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Poll: Americans Favor New Direction
By Heidi Przybyla
January 27, 2006

Jan. 27 (Bloomberg) -- President George W. Bush will address a nation next week that has soured on the direction of the country and his leadership on issues ranging from health care to the economy to Iraq.

A Bloomberg/Los Angeles Times poll taken this week as Bush prepares to deliver his annual State of the Union speech shows that the president wins the approval of only 43 percent of the public, a 7-point drop from a year ago. Three out of five say America is seriously off course, and by 62 to 31 percent those surveyed want to move in a different direction than the one Bush has set forth.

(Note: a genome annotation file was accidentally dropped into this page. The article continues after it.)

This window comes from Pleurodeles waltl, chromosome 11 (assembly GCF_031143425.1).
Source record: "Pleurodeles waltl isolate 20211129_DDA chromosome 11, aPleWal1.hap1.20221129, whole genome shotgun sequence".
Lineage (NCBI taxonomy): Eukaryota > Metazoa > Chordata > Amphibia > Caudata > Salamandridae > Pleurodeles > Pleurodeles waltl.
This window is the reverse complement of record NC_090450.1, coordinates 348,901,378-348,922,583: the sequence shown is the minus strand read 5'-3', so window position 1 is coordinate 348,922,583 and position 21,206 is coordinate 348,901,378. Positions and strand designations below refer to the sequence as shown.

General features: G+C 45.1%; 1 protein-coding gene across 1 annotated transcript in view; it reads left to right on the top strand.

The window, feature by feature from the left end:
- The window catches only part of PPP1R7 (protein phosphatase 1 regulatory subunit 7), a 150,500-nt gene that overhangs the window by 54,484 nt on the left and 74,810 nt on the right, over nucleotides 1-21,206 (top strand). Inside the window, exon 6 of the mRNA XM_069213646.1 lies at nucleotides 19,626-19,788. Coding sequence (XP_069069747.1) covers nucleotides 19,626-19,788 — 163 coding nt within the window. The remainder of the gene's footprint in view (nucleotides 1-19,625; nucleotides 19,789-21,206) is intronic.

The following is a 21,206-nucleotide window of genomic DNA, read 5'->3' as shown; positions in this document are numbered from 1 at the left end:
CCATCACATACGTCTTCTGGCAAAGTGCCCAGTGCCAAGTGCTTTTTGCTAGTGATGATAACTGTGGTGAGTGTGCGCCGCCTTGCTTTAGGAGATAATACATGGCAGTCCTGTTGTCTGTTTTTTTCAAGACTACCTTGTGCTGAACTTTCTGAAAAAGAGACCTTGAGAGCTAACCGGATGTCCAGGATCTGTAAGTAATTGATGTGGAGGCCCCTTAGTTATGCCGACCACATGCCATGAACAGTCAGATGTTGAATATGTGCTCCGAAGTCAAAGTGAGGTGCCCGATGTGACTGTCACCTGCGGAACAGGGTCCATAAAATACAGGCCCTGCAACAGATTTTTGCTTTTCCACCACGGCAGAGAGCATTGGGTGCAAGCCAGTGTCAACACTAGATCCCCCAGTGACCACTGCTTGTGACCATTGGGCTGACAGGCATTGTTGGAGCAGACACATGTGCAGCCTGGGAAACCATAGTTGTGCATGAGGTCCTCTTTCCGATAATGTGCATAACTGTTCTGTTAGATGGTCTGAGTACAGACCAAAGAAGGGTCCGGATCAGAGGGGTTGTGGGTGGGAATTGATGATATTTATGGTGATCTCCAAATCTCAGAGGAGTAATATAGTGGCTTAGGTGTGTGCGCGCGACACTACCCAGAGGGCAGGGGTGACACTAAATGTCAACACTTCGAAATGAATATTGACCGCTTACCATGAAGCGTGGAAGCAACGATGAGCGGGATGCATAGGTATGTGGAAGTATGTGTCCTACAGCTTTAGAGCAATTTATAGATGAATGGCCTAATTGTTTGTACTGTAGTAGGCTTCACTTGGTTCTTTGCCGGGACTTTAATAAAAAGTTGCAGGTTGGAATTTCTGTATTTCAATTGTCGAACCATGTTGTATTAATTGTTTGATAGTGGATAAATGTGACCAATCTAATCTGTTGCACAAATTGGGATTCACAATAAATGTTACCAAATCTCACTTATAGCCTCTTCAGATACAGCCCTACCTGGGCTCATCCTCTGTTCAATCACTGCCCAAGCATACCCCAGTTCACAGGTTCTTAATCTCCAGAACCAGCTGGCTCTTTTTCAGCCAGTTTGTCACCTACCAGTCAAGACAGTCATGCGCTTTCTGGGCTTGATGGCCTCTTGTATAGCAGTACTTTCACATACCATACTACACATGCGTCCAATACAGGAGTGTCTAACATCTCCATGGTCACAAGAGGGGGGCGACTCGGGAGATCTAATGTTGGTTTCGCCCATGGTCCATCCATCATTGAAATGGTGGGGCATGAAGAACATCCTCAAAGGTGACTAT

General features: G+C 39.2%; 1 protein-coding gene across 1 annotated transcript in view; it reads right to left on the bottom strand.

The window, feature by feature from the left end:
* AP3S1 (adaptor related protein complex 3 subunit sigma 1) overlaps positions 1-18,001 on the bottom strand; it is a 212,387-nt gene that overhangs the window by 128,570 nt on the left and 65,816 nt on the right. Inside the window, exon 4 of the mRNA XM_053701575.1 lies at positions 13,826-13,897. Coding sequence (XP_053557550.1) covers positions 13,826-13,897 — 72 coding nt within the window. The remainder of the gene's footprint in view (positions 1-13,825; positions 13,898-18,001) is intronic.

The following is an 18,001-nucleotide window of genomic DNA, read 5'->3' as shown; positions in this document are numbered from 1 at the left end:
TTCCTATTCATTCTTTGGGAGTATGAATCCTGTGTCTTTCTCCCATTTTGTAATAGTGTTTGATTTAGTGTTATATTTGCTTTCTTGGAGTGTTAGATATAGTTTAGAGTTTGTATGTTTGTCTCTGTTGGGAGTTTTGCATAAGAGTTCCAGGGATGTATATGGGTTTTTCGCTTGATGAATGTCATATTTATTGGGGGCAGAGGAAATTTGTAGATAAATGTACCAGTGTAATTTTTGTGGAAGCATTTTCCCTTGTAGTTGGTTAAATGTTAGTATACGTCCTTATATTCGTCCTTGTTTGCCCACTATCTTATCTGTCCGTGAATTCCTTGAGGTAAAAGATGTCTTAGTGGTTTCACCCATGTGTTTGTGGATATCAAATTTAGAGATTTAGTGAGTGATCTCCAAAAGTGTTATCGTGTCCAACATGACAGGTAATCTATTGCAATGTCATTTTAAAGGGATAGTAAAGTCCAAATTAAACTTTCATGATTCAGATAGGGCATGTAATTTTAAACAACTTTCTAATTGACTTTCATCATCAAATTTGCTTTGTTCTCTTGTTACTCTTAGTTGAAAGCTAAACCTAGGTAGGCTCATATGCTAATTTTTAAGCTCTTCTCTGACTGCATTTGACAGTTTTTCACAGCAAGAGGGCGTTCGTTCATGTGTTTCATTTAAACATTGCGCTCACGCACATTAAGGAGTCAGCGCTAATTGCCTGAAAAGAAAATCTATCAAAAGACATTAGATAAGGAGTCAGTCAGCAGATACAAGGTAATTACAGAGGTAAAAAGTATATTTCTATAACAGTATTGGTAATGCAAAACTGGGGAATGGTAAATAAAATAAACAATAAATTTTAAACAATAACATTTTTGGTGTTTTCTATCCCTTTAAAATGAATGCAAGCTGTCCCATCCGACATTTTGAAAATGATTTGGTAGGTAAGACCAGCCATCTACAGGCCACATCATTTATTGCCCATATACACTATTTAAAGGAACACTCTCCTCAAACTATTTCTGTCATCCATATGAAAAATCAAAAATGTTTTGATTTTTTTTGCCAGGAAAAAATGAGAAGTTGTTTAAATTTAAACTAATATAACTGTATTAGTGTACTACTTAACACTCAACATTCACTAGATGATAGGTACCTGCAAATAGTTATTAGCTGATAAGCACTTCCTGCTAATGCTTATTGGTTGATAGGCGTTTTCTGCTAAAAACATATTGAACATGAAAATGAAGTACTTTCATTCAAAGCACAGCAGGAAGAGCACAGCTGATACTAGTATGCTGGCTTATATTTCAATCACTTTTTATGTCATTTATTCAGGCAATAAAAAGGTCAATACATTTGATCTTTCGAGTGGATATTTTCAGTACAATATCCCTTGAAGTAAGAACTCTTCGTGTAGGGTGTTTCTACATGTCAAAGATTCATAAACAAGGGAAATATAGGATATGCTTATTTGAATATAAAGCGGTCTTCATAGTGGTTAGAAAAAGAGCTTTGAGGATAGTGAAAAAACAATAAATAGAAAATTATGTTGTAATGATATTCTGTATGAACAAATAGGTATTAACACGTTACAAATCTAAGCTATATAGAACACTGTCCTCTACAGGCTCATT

The president has lost public support across a broad swath of issues, including most of the ones that especially concern Americans, as well as on matters of personal trust and leadership, according to the survey.

"Presidents who lose their credibility, who lose the ability to persuade people that they're leading the country in the right direction, have a tremendous political burden to overcome, and that's where he's at," said Robert Dallek, a retired Boston University professor who has written nine books on presidential and diplomatic history. He said the modest goals Bush is likely to set forth in his speech next week reflect the fact that "he's not any longer at the top of his game. His political capital has been expended."

Edge on Terrorism